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Dan Aykroyd, Justin Timberlake Sink in Horrible ‘Yogi Bear’
CHICAGO – “Yogi Bear,” the latest degradation in the cynical family film 3D marketing universe, has done the improbable. It has taken notable and nostalgic cartoon characters (Yogi and Boo Boo) and turned them into animatronic shills for a post modern bore of a story that wouldn’t work if Fellini were directing it. Dan Aykroyd and Justin Timberlake sell out (I mean lend) their voice talents.
Yogi Bear (voice of Aykroyd) and Boo Boo (Timberlake), live in Jellystone Park, a freakishly idyllic National Wildlife Preserve. Yogi continuously bothers Ranger Smith (Tom Cavanagh) as he continuously launches plots to steal “pick-a-nic” baskets from unsuspecting park patrons. He is aided by the wacky Ranger Jones (T.J. Miller), a clueless associate who seeks the top job.
Circumstances take a turn when Rachel (Anna Faris), a comely nature documentary maker (aren’t they all comely?) comes to Jellystone to chronicle the talking bears (who wouldn’t?). Ranger Smith is smitten by Rachel, and awkwardly begins to pursue the relationship. At the same time, the evil mayor (Andrew Daly) of Jellystone-Ville – here called “the city”– wants to close Jellystone and sell the timber rights to fund his coffers, helped by his Chief of Staff (Nathan Corddry).
Photo credit: © Warner Bros. Pictures
Will Yogi and Boo Boo, despite exasperating Ranger Smith on a daily basis, help Rachel and the Ranger save the park? Of course. Have you ever been to a “family” film before?
The story makes 3D particularly annoying. Yogi and Boo Boo are both frighteningly too real as portrayed, and expose the fact they were drawn in later by how the live actors interact with them. It’s a new level of “look at the orange ball on a stick” stiffness. Their was something pleasingly interactive about the original Hanna Barbera cartoons that is completely lost in this film, Yogi and Boo Boo seem like mere props to the grindingly stupid situation. The 3D is useless here, it looks again like it was an afterthought.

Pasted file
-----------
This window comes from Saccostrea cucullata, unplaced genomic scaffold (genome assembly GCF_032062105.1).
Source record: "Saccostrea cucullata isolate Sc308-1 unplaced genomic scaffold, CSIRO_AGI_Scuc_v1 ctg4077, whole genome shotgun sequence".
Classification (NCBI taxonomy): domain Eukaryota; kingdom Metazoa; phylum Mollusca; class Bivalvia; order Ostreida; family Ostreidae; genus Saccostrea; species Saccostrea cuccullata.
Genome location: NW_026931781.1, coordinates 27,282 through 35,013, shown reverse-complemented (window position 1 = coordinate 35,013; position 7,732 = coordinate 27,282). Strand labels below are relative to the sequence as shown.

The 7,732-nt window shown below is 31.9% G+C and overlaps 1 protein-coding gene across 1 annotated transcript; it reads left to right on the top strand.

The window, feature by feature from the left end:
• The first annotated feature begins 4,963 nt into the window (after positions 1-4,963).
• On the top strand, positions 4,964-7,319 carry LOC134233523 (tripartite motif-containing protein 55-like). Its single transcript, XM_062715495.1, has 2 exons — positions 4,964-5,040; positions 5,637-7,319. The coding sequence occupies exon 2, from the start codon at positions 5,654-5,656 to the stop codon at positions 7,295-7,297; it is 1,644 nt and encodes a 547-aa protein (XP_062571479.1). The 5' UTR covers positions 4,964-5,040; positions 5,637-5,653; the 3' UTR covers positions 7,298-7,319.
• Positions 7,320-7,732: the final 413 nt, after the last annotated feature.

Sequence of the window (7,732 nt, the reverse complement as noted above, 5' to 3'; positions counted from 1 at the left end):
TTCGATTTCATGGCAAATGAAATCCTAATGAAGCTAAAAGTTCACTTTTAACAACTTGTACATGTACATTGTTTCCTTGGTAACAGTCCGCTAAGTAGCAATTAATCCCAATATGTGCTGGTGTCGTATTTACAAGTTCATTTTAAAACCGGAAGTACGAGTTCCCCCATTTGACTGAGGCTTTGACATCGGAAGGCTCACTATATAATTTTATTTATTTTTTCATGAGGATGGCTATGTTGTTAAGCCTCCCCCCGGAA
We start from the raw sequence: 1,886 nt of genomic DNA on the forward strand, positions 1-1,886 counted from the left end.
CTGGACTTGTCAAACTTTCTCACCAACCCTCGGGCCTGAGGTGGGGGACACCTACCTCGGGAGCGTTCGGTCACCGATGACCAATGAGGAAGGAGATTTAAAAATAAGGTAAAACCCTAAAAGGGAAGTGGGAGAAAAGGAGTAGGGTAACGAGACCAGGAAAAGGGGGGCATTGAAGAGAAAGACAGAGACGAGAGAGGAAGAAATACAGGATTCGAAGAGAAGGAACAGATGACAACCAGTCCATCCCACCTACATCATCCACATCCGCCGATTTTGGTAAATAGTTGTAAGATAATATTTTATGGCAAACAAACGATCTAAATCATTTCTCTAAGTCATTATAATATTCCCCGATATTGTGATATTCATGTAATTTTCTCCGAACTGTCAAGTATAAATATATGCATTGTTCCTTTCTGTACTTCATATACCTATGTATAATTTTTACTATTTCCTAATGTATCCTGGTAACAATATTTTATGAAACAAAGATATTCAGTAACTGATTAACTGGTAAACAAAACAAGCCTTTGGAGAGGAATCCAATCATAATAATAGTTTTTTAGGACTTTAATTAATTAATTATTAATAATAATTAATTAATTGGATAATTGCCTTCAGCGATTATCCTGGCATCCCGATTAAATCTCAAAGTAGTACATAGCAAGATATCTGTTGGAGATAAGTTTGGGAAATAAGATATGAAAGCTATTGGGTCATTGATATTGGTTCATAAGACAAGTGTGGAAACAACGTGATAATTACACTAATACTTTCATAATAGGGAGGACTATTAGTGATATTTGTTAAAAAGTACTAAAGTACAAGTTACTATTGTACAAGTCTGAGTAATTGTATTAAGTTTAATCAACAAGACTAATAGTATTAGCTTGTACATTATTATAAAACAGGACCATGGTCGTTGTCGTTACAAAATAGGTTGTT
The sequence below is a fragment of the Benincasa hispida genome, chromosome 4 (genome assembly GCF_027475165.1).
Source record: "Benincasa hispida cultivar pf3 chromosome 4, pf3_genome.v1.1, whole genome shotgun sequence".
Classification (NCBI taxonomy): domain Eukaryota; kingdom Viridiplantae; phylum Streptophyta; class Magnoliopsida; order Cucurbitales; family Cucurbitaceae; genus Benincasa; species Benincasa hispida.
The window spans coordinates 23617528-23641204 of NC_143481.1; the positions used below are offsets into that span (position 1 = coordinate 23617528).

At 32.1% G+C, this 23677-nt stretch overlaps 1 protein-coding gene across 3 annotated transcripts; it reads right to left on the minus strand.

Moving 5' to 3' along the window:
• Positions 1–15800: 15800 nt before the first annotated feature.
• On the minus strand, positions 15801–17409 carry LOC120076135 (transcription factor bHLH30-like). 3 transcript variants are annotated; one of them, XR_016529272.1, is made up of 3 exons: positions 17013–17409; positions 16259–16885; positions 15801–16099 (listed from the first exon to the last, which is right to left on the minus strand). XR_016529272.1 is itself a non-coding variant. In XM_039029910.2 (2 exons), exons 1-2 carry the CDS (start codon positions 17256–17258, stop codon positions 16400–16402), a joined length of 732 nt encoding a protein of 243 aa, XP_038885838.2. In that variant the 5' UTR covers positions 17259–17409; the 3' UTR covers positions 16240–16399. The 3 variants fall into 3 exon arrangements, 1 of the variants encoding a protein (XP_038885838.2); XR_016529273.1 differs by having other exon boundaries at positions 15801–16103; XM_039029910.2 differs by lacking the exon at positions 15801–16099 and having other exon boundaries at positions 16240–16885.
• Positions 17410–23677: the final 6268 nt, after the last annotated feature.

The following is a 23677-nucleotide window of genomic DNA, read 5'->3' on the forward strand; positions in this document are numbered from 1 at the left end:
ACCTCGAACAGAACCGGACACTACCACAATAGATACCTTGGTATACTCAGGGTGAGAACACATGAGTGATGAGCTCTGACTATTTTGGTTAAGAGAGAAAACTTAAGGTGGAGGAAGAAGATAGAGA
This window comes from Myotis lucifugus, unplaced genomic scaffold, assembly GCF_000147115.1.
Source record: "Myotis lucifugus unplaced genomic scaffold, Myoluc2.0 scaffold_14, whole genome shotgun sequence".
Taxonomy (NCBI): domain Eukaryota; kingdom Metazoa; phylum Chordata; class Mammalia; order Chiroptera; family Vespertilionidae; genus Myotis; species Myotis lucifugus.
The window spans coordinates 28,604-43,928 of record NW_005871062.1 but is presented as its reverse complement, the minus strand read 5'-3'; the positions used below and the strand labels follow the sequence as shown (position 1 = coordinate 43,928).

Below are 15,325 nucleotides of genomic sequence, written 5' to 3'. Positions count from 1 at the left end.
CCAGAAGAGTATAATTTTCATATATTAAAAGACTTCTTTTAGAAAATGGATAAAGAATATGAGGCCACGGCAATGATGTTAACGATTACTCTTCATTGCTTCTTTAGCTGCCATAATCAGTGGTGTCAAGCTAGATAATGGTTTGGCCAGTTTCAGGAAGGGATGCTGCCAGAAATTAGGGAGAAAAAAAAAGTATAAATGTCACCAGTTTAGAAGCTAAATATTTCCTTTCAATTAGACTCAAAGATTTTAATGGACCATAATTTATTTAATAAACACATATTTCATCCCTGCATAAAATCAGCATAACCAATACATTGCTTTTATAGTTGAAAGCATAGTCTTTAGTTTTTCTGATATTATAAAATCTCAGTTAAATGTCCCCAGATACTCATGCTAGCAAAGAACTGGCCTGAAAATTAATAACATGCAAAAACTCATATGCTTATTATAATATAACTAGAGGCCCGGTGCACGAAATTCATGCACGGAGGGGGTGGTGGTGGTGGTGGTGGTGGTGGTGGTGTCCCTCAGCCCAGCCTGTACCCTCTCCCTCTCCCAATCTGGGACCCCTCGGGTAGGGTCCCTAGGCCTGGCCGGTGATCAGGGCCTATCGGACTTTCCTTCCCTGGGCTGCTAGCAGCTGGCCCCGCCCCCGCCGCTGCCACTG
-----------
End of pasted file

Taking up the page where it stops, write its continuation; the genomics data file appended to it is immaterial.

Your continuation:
The story also exposes the problem with expanding seven minute 1960s Hanna-Barbera cartoons into full-length features. Yogi steals picnic baskets, okay, now what are we to do with the rest of the 73 minutes, especially with audiences in 2010? Will they dance to “I Like Big Butts?” Sure. Will they make fart jokes? Yep. Will they disappear for several minutes while the live actors either overact (the mayor) or seem like they’re sleepwalking (Ranger Smith)? Check and mate. If you seen it all before, it’s in Yogi Bear in 3D.
Also, in what has to be one of the most epic examples of paycheck cashing, Dan Aykroyd and Justin Timberlake literally sell their names to do bad imitations of the cartoon co-stars. You can hear Aykroyd’s familiar Canadian accent breakdown constantly through Yogi, who in effect was portrayed by original voicer Daws Butler as Art Carney in “The Honeymooners” (look it up, kids). Timberlake is better, he pretty much nails Boo Boo. But can’t everyone do the voice, especially when suffering a bad cold?
The live actors are also doing some impressive paycheck cashing themselves. Tom Cavanagh, the likable actor from the TV shows, “Ed” and “Eli Stone,” manages to damage his career with a somnambulant Ranger Smith. It’s as if somebody kidnapped him and forced him to play the role, that’s how little effort he’s putting into it. Anna Faris, so memorable doing some good comedy in “The House Bunny” and “Observe and Report,” gets to join the sell-out parade as Rachel, as she is neutered and as bland as milk toast in this one.
Photo credit: © Warner Bros. Pictures
Blame must be metered out to the filmmakers, and of course there is a group of bad screenwriters, whenever there is more than two, watch out! So congrats to Jeffery Ventimilla, Joshua Sternin and Brad Copeland for presenting this script to our culture, and Director Eric Brevig for concluding the dreck with his vision in 3D.
I don’t remember having a feeling for Yogi and Boo Boo as a kid, they just seem part of that vague yet charming Hanna-Barbera world, where movement was as stiff as they could get away with and the backgrounds remained ever the same. This was animation done on the cheap to feed and profit from the beast of children’s television. What is this movie’s excuse? Pretty much the same, easy cash, but there will never be nostalgia for this morbidly bad film.